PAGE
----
The current fleet contains 2 D-Class Boats, 2 RIB (Rigid inflatable Boats) and an Ambulance Jeep that are crewed entirely by volunteers.
These specially trained volunteers are supported by our other services as required and are a trusted auxiliary to agencies such as the Coastguard, HSE and An Garda Siochána.
Corrib Mask Search and Rescue was awarded the 2017 Irish Red Cross Branch of the Year.
In 2019 Corrib Mask Search and Rescue was set to receive €42,000 for the replacement of its current rescue vessel on Lough Corrib with a new rigid inflatable boat, under the latest round of funding from the LEADER programme.
Derrynane Inshore Rescue
Founded in 1995, the Derrynane Inshore Rescue service cover Derrynane and the outer Kenmare Bay area of Co. Kerry.
The current rescue boat Aghamore II a four-seat boat is self-righting and equipped with twin 115 horsepower Yamaha engines that allow the boat reach speeds of up to 45 knots. The purchase of the boat was made possible by local fund-raising events.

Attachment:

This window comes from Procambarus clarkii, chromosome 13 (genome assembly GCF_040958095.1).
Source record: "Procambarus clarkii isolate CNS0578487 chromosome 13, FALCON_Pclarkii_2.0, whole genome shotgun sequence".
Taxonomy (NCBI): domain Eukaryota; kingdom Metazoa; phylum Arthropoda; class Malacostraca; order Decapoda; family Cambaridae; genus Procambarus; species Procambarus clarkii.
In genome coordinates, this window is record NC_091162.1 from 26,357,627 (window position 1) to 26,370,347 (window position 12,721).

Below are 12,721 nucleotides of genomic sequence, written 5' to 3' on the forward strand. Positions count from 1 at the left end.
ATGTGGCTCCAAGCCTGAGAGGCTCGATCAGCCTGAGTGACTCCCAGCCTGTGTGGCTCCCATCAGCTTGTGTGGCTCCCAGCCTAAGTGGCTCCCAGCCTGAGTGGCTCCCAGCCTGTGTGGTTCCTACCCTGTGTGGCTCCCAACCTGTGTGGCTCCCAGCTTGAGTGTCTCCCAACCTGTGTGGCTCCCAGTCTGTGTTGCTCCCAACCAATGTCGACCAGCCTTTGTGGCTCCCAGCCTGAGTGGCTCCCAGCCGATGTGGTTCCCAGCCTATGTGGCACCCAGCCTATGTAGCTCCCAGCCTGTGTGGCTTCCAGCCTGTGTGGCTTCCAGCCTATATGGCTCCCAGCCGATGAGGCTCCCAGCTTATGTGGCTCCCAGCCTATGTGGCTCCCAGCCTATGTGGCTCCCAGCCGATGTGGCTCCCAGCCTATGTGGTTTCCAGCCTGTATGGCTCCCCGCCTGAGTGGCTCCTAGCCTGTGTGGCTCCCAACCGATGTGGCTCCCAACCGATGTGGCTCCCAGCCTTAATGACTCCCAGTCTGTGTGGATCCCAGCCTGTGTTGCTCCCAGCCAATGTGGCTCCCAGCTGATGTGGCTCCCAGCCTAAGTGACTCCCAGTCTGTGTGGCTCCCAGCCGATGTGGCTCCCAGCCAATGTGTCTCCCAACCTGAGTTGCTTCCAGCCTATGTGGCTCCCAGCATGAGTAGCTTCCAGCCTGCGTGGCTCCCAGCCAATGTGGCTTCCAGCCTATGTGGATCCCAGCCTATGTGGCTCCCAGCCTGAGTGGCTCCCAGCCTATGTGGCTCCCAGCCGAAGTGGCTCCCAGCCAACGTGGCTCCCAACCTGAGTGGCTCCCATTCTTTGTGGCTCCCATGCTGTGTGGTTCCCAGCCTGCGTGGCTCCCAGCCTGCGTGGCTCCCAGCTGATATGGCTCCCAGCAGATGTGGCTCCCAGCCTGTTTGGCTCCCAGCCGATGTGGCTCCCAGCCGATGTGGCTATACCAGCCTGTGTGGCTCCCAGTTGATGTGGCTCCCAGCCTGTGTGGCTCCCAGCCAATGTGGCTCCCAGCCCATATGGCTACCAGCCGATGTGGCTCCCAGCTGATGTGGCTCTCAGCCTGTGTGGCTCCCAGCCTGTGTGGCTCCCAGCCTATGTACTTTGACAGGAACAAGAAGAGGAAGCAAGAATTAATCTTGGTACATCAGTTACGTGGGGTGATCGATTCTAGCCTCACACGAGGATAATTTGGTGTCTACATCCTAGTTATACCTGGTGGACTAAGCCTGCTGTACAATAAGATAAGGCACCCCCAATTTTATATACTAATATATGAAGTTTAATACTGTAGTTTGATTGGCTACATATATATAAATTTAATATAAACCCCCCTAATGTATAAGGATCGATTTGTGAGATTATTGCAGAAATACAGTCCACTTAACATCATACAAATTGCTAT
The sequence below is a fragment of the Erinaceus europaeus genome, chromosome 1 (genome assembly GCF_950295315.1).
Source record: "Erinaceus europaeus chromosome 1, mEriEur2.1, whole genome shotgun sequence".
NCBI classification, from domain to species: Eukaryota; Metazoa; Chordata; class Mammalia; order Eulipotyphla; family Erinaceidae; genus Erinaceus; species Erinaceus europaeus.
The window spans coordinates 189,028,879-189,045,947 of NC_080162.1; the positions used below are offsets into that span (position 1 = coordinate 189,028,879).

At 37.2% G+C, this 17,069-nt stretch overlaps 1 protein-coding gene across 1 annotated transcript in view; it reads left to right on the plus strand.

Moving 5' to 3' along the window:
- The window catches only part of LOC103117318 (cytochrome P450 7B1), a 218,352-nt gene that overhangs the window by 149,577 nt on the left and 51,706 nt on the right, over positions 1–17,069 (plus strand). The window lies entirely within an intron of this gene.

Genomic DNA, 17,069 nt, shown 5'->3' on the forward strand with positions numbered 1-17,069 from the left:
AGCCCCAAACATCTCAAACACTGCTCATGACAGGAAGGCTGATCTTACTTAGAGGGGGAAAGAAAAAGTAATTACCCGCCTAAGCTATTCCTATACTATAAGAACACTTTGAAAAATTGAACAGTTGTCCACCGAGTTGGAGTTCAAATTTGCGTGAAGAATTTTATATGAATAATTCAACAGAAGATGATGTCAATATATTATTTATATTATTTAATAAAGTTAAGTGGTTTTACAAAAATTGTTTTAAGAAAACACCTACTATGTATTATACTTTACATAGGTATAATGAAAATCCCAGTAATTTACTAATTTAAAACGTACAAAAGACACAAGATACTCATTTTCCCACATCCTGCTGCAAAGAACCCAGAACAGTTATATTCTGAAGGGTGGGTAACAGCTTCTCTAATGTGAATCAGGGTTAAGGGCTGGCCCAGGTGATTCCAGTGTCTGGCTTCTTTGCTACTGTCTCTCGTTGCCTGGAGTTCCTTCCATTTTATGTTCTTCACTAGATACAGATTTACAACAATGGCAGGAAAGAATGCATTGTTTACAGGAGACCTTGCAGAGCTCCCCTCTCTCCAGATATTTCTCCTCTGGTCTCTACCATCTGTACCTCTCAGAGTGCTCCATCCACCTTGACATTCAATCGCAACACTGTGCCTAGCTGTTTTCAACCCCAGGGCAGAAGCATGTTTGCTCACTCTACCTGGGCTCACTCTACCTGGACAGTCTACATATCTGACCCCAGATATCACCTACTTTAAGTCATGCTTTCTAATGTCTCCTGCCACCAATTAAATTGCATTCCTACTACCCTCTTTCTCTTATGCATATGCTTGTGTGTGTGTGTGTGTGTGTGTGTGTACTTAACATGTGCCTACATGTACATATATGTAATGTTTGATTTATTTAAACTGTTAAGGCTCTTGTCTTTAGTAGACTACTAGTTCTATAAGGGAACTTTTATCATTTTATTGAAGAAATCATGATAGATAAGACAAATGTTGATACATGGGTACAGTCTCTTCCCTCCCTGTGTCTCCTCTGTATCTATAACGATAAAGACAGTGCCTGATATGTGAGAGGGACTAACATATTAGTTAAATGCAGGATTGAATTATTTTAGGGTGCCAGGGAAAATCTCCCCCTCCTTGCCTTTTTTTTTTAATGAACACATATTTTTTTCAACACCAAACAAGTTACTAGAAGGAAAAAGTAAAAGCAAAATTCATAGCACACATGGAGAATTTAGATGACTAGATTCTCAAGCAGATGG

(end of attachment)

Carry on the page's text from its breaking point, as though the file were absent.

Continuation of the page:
A new slipway was built in 2002 by locals at a cost of 27,000 Euro. The Current boathouse was donated and renovated by Lord and Lady Dunraven for the rescue service’s use.
Limerick Marine Search & Rescue
Limerick Marine Search and Rescue was established in 1986 by Jimmy Connors and Tony Cusack who were both sports divers at the time. They were asked to help search for a young boy who had lost his life in the waters of Parteen. The two men decided afterwards that there was a necessity for a Marine, Search and Rescue unit in Limerick. Following a meeting on December 6, 1986, Limerick Marine Search and Rescue was established.
The organisation has grown from that initial meeting to a full blown headquarters at Atlas Avenue on the Dock Road housing state of the art equipment to help keep the people of Limerick safe in unpredictable waters. It also holds pontoons along the waters of Limerick equipped with boats which were established with the help of donations. As a result from these, Limerick Marine Search and Rescue are incredibly responsive in an emergency call due to their quick accessibility to the water.